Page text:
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Self-Ownership, Property Rights, and the Human Body
A Legal and Philosophical Analysis

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Part of Cambridge Bioethics and Law

  • Date Published: April 2018
  • availability: This ISBN is for an eBook version which is distributed on our behalf by a third party.
  • format: Adobe eBook Reader
  • isbn: 9781108651684

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About the Authors
  • How ought the law to deal with novel challenges regarding the use and control of human biomaterials? As it stands the law is ill-equipped to deal with these. Quigley argues that advancing biotechnology means that the law must confront and move boundaries which it has constructed; in particular, those which delineate property from non-property in relation to biomaterials. Drawing together often disparate strands of property discourse, she offers a philosophical and legal re-analysis of the law in relation to property in the body and biomaterials. She advances a new defence, underpinned by self-ownership, of the position that persons ought to be seen as the prima facie holders of property rights in their separated biomaterials. This book will appeal to those interested in medical and property law, philosophy, bioethics, and health policy amongst others.

    • Includes a robust discussion of self-ownership and provides a new perspective to the legal literature
    • Brings together legal and philosophical scholarship in the area and enriches the discourse by taking a wider and more integrated view
    • Discusses in-depth the legislative and common law background by covering a number of jurisdictions: England and Wales, Scotland, US, Canada and Australia
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    • Winner, 2018 Choice Outstanding Academic Title

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    Product details

    • Date Published: April 2018
    • format: Adobe eBook Reader
    • isbn: 9781108651684
    • availability: This ISBN is for an eBook version which is distributed on our behalf by a third party.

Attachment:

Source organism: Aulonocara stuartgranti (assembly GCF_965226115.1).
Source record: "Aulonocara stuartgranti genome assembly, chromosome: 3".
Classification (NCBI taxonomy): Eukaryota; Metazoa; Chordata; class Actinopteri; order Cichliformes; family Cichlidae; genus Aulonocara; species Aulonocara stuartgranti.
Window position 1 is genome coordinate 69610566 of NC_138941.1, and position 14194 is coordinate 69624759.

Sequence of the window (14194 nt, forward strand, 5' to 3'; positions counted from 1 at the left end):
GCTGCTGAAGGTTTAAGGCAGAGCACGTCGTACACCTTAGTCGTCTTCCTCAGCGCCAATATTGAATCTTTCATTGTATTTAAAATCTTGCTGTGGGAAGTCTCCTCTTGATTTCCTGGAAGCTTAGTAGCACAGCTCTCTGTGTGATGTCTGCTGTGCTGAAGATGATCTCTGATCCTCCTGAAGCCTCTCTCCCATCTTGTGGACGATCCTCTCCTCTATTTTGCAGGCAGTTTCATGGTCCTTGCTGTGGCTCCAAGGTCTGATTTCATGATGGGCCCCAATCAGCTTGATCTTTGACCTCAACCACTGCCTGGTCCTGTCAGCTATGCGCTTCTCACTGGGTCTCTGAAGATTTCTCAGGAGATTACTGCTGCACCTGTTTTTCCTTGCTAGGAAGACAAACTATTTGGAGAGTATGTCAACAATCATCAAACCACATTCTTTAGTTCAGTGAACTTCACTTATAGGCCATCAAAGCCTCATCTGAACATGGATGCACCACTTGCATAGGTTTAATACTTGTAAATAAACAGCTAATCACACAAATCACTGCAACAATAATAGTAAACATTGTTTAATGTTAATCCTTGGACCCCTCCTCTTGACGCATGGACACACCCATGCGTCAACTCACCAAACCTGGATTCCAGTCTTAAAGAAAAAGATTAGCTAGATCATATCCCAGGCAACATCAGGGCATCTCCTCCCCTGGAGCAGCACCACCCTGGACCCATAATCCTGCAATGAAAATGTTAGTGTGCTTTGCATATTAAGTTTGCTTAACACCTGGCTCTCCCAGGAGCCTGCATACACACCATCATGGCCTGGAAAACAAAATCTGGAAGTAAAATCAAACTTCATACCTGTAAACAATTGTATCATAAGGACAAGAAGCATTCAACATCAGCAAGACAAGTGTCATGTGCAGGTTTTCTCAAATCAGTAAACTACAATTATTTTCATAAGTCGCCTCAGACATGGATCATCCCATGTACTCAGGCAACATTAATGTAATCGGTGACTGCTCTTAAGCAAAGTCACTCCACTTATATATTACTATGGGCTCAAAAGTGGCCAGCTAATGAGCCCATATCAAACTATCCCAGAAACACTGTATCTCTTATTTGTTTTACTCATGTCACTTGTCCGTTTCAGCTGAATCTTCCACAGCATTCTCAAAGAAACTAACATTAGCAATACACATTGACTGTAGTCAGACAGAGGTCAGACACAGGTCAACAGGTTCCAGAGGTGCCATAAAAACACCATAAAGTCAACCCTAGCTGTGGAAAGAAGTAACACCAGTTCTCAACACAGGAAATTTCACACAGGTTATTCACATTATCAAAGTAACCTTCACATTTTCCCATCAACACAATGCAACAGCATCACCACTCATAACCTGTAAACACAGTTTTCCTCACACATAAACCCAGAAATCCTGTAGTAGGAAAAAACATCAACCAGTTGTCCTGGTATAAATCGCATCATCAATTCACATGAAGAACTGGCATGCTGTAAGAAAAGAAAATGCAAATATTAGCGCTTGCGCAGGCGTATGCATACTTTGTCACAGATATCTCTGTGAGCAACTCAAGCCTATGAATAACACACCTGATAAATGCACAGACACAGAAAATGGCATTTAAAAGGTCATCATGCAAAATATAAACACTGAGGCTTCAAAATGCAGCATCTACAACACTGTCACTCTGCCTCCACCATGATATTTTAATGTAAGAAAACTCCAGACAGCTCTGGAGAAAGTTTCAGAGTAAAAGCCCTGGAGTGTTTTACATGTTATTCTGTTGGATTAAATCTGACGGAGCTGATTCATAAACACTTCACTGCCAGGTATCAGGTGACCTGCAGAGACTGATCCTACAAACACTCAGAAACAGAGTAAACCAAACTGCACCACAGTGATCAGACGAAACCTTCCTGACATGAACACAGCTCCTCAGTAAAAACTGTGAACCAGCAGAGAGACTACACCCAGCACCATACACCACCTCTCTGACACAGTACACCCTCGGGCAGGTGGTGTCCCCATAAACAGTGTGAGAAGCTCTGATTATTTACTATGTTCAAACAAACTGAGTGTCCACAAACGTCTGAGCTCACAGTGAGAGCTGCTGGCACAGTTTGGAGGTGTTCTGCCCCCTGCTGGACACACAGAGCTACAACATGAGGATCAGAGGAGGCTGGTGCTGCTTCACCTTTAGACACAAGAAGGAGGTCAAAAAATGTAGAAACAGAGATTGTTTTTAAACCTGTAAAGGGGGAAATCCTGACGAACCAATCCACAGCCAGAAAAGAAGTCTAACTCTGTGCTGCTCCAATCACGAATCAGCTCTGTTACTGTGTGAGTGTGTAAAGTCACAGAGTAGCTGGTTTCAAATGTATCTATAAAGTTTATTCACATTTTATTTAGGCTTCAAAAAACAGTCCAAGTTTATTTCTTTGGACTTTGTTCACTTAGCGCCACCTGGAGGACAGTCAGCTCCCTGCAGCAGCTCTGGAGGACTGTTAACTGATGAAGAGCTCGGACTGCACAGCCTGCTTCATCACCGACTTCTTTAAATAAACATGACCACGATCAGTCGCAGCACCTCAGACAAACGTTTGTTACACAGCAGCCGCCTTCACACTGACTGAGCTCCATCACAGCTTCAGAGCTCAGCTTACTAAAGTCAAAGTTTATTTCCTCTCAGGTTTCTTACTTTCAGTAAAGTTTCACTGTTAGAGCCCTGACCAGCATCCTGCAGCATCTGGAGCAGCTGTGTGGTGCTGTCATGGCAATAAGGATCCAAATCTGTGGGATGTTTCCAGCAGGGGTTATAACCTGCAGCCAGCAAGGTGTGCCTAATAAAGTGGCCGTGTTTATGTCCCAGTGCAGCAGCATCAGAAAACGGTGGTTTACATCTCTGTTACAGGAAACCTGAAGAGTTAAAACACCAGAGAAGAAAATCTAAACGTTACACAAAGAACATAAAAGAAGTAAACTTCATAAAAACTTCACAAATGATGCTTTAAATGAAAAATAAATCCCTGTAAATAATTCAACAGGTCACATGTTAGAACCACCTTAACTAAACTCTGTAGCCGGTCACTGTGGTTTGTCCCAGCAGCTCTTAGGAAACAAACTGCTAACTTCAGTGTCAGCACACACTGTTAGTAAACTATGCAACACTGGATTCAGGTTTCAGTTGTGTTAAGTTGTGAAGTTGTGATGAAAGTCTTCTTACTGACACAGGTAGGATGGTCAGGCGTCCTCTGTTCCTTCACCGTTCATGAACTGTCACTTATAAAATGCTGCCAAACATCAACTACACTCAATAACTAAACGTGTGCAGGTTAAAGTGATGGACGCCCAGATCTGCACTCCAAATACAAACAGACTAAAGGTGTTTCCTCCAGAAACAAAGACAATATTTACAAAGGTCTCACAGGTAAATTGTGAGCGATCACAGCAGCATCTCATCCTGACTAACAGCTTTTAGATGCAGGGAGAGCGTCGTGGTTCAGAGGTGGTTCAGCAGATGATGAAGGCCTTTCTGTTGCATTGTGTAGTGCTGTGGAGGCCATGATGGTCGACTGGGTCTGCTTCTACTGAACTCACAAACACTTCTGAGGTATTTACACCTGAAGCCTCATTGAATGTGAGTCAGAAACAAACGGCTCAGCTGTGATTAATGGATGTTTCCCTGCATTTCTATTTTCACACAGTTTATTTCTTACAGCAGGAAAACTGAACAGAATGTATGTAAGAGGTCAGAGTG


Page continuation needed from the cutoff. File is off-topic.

• Table of Contents

    1. Bodies of value
    Part I. Human Tissues and the Law:
    2. Regulating the uses of biomaterials: consent and authorisation
    3. Property in the body?
    4. A property (r)evolution?
    Part II. Property and Persons:
    5. What is property? I: bundles and things
    6. What is property? II: rights and interests
    7. The scope and bounds of self-ownership
    Part III. Beyond Self-Ownership:
    8. Property rights in biomaterials
    9. Transferring bodily property
    10. The future of human biomaterials?

  • Author

    Muireann Quigley, University of Birmingham
    Muireann Quigley is Professor of Law, Medicine, and Technology at the University of Birmingham. Before moving to academia she was a medical doctor. Her research is explicitly interdisciplinary and focuses on the philosophical analysis of law and policy. She is particularly interested in biotechnological advances and innovations, and how these can and ought to be dealt with by society. She has previously held a number of research grants, including from the Wellcome Trust and the Leverhulme Trust. She is a member of the Editorial Board of Medical Law International. In 2012 she won the Mark S. Ehrenreich Prize in Healthcare Ethics Research.


    • Winner, 2018 Choice Outstanding Academic Title

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